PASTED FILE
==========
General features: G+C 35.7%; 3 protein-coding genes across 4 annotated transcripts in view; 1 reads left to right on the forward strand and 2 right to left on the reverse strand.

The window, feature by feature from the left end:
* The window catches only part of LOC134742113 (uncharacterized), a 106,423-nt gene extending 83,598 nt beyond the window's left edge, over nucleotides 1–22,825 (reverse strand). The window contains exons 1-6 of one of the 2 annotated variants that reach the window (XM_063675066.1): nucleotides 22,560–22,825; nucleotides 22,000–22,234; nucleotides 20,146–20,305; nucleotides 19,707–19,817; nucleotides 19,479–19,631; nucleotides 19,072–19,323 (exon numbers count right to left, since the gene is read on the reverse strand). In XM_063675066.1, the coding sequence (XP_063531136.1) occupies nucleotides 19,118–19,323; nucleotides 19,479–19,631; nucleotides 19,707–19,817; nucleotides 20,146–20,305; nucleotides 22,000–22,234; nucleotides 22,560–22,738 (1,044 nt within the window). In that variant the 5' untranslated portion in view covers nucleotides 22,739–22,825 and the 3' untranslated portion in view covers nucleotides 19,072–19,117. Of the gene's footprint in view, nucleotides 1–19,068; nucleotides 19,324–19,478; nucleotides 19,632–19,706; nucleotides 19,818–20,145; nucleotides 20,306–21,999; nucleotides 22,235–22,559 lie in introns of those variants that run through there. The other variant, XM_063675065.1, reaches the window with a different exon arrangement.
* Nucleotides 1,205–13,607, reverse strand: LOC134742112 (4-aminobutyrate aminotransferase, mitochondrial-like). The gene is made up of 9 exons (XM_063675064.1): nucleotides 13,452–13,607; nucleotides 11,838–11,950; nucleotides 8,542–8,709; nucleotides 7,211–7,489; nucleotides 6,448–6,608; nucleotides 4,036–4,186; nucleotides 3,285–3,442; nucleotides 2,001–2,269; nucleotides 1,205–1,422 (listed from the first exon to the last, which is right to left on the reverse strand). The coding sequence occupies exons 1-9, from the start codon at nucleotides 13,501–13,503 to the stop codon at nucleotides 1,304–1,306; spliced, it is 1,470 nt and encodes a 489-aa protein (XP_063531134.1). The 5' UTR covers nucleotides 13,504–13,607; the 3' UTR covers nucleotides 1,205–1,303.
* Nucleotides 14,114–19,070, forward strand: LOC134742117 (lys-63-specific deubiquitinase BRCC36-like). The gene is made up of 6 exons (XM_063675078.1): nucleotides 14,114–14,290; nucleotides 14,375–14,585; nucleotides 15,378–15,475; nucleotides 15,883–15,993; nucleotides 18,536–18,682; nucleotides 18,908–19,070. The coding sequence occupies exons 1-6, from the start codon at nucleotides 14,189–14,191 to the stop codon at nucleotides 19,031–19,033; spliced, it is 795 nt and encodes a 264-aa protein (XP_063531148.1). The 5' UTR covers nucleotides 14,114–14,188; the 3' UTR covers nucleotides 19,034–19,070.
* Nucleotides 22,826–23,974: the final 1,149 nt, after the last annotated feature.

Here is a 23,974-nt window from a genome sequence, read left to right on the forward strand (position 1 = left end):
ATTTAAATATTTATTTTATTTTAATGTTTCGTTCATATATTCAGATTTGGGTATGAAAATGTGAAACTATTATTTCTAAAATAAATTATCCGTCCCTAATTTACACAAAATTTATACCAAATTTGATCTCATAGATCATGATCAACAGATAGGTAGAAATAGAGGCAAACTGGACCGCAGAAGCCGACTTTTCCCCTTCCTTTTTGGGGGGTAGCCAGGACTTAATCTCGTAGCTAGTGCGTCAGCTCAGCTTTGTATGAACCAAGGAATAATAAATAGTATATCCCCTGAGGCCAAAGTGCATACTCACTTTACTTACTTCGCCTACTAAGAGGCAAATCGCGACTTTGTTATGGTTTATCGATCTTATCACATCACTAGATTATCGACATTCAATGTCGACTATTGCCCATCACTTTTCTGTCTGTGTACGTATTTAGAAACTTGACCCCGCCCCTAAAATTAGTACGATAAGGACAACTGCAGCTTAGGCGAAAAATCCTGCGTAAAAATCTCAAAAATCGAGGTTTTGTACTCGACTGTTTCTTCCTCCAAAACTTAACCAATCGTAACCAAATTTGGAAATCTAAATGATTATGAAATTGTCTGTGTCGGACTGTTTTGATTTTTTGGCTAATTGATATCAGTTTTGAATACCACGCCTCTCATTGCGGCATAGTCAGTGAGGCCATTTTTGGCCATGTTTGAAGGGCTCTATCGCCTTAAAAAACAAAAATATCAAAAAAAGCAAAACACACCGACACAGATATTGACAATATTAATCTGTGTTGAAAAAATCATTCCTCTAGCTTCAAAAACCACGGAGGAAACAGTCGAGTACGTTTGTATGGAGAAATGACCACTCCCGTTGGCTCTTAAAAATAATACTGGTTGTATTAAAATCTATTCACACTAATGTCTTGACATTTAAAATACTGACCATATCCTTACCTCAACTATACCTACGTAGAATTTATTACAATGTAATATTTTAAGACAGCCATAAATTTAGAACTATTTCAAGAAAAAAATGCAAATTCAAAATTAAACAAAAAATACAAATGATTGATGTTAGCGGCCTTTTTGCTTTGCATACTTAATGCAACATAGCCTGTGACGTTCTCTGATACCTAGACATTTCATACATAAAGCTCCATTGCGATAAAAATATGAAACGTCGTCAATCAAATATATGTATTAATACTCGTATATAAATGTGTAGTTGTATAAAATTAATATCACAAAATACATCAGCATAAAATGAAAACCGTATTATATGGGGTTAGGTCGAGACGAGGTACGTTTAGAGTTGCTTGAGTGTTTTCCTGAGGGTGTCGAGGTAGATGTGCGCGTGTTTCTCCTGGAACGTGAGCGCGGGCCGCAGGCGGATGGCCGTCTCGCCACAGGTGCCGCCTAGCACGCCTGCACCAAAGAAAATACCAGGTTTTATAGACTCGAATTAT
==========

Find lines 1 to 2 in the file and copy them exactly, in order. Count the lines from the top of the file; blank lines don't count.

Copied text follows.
General features: G+C 35.7%; 3 protein-coding genes across 4 annotated transcripts in view; 1 reads left to right on the forward strand and 2 right to left on the reverse strand.

The window, feature by feature from the left end: